‘Housing has us in the dark’

2015-09-15 06:00
Heideveld community leader Isaac de Jongh stands at the site where the first foundations of the 738 houses promised to the community are being laid.

PHOTO: 
Earl haupt

Heideveld community leader Isaac de Jongh stands at the site where the first foundations of the 738 houses promised to the community are being laid. PHOTO: Earl haupt

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Beneficiaries of the Heideveld housing project are still in the dark regarding the progress of their proposed in-fill housing.

According to correspondence by Clifton Carolus, the City of Cape Town’s project manager, the first batch of 30 houses in the area where a total of 738 are to be built, should be completed by Mellon Housing Initiatives (MHI) by the end of October.

In the latest newsletter from Carolus, a screening process was scheduled for last weekend, but the meeting did not take place.

Residents point to bad relations between councillor Anthony Moses and community members, amongst others Isaac de Jongh, who is one of the community’s representatives on the project’s steering committee.

Despite the councillor’s presence at the screening meeting, community members left with more questions than answers.

Community members, as well as beneficiaries of the project, then gathered outside MHI’s site office later last week after allegedly receiving no further information from Moses.

They were met by the City’s law enforcement officials, who peacefully guided the small crowd of about 40 people to the adjoining field.

Harold Petersen, who has lived in the area for 37 years, says he wants to see greater interaction between Moses and the community. He believes these gatherings would not take place if Moses met with the community in person. The newsletters leave room for misinterpretation, he says.

“He should have consulted the people beforehand and should have had meetings with them in order for them to air their views and grievances, but he never did that,” says Petersen.
Petersen says community members want more clarification to smooth any differences they may have with the ongoing project. He points out the project should be the community’s to deal with alone and that construction work should be halted should the proper procedures not be followed.

“If the work is done by outsiders, then it would be a major disaster for the local community, because it is their project, it is their baby. They must have a big say. We feel that this housing project and construction work should be halted at the moment, even if it means it delays when people move into their houses, so that the community can be informed about the right way of doing things and then there should be no irregularities in selecting people from the community to do the work.”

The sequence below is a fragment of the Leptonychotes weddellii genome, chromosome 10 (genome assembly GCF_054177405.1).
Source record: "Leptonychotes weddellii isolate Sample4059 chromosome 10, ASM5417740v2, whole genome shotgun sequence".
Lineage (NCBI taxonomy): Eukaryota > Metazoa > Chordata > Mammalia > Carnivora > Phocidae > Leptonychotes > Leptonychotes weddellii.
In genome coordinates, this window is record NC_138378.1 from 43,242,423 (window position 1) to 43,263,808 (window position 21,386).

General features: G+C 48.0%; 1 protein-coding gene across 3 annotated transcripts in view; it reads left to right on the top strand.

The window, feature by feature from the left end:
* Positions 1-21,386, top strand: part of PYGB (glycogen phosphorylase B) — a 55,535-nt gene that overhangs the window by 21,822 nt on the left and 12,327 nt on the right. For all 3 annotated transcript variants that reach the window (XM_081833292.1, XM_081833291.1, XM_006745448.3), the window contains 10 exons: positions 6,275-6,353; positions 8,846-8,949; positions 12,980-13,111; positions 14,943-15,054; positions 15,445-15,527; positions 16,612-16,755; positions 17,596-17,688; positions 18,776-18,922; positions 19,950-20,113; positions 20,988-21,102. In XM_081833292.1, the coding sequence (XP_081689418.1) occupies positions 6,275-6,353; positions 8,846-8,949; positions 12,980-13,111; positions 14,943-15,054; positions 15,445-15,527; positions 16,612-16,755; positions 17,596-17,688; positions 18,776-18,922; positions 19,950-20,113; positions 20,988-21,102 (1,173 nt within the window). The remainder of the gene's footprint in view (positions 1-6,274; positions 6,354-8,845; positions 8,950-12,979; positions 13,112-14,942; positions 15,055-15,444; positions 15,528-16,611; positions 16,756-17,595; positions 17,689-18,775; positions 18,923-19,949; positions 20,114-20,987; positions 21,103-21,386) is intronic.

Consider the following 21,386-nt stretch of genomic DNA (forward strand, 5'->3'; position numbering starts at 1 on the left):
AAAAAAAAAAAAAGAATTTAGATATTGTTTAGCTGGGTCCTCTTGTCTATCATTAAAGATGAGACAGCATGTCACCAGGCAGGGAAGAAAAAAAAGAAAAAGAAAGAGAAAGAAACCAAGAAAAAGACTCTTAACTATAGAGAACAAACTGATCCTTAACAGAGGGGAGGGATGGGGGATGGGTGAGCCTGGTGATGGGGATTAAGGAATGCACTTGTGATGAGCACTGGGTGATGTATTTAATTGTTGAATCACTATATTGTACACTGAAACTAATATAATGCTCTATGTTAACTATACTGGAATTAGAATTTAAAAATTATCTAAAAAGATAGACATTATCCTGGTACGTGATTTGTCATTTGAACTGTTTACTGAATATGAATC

Meanwhile, Heideveld resident and housing beneficiary Leila Ahmed wants the houses to be built.

“They must just get done. They get paid a salary every month, but why are they not getting the job done? We were happy to be together and to be going through this, because we are learning a lot, but to think that people are getting paid to do the job and they are not doing any work . . . If they get their act together, then everything will fall into place.

“We haven’t got our houses, we want all our houses finished and we don’t want to wait anymore.”
Ahmed says she and her family have had to compromise their lifestyles to be in a position to participate in the housing project and not merely wait on houses to be handed out. She praises De Jongh for his efforts in mobilising the community.
“All the pastor is doing is getting ideas and putting things together to see how we can make things better,” she says.

Vanessa Adriaanse, another housing beneficiary, says she has had a few run-ins with Moses and alleges the councillor uses divisive tactics to keep the community misinformed.

“Our councillor is dividing our community. The last four years that he has been councillor, he has never kept a public meeting. We were never involved in any of the decisions being made in our place. For the first time, houses are being built in Heideveld and again we are being excluded.”
People’s Post contacted Moses, but he declined to comment at the time.


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